In this distance learning course, students read chronologically through American literature from the 1600s to the present, focusing on four major literary periods: early American, Romantic, Realistic, and Modern. Reading a variety of authors, students note the writers' influence on society as well as society's influence on them. Students develop an appreciation of American literature by seeing the fundamental elements of literature illustrated in specific works. The course builds on instruction from previous years to demonstrate the development of literature.
Miss Jennifer Martini teaches this one-semester course.
Each subject includes a printed Student Worksheets/Handouts packet. An abridged Teacher’s Edition, an eTextbook copy of the Student text (where available), and other resources are available when you log in to bjupressonline.com. Grades 5-12 take tests and quizzes online.
Recommended Viewing Schedule: five 30-minute lessons per week; 85 lessons total
>>Click the Resources tab to view technical requirements for Distance Learning Online and information about the course’s instructor.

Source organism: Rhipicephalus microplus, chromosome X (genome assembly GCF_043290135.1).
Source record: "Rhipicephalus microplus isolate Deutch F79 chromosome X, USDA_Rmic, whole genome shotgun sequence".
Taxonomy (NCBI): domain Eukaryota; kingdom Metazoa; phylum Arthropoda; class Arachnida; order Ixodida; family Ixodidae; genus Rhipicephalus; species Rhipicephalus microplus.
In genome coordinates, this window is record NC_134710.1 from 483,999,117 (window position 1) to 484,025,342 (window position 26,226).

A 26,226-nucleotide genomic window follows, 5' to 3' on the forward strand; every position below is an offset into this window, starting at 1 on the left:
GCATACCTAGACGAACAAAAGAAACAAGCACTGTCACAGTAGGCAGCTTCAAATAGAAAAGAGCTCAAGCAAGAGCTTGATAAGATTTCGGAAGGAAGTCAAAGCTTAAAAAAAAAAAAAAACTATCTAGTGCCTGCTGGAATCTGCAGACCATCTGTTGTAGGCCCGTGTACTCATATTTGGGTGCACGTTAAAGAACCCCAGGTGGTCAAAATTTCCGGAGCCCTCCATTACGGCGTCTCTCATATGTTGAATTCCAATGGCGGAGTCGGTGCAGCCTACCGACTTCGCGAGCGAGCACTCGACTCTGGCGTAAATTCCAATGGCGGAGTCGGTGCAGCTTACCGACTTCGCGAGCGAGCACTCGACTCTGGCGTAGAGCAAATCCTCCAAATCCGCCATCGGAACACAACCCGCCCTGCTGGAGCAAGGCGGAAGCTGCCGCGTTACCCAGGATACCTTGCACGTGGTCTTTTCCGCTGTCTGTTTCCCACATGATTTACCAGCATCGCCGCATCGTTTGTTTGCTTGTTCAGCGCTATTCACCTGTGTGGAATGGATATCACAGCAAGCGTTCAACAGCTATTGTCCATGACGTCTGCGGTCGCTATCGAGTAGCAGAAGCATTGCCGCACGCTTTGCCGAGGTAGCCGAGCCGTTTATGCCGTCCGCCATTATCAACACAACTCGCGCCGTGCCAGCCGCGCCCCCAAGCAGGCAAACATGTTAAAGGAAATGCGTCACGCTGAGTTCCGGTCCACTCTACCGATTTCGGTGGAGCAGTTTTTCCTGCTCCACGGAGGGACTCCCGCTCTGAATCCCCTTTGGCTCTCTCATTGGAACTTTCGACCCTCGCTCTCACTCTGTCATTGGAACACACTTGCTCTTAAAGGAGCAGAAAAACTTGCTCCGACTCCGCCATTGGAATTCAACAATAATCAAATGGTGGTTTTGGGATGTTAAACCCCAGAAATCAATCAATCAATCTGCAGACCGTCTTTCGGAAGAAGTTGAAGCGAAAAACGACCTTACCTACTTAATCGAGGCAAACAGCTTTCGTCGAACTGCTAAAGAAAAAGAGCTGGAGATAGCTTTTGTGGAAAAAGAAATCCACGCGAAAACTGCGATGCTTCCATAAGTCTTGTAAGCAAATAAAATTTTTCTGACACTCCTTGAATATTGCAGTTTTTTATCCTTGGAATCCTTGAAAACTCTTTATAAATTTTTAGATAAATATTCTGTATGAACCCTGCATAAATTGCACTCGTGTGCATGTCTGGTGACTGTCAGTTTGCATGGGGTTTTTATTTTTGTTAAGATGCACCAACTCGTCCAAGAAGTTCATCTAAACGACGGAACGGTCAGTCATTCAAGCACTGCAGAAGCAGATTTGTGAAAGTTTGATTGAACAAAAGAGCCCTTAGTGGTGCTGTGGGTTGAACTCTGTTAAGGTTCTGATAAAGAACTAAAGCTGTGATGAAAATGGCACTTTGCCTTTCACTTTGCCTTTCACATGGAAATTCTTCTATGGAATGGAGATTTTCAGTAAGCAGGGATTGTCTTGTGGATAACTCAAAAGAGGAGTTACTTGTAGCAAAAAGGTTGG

|273714||American Literature Student Text (2nd ed.)|
|188938||American Literature Tests (Updated Version; 2nd ed.)|
|188953||American Literature Tests Answer Key (Updated Version; 2nd ed.)|
*Note: Windows Vista and Windows 7 users will need a minimum of 1 Gigabyte of RAM to run Windows Vista or Windows 7, but 2 Gigabytes is recommended for optimum efficiency.
Miss Martini thoroughly enjoys reading and is excited about the opportunity to teach American literature and to share her love for the subject. "Ever since the fourth grade, I’ve never been more than a stone’s throw away from a book. During high school, my English teacher channeled my love for reading into a more disciplined approach which allowed me to glean much more from my reading. My goal for my students is that, even if they do not ‘love’ reading, they be able to develop the skills necessary to understand and explain the literature for themselves. These skills will allow them to develop a discerning eye toward whatever material they read. More importantly, my desire is that they apply these literature skills to their own personal Bible study. The Word of God can come alive to them in ways that they might not have experienced before taking this class. Having just completed the study of the elements of literature, it is now time that they begin to understand what the literature is saying and the purpose the authors had for their writings."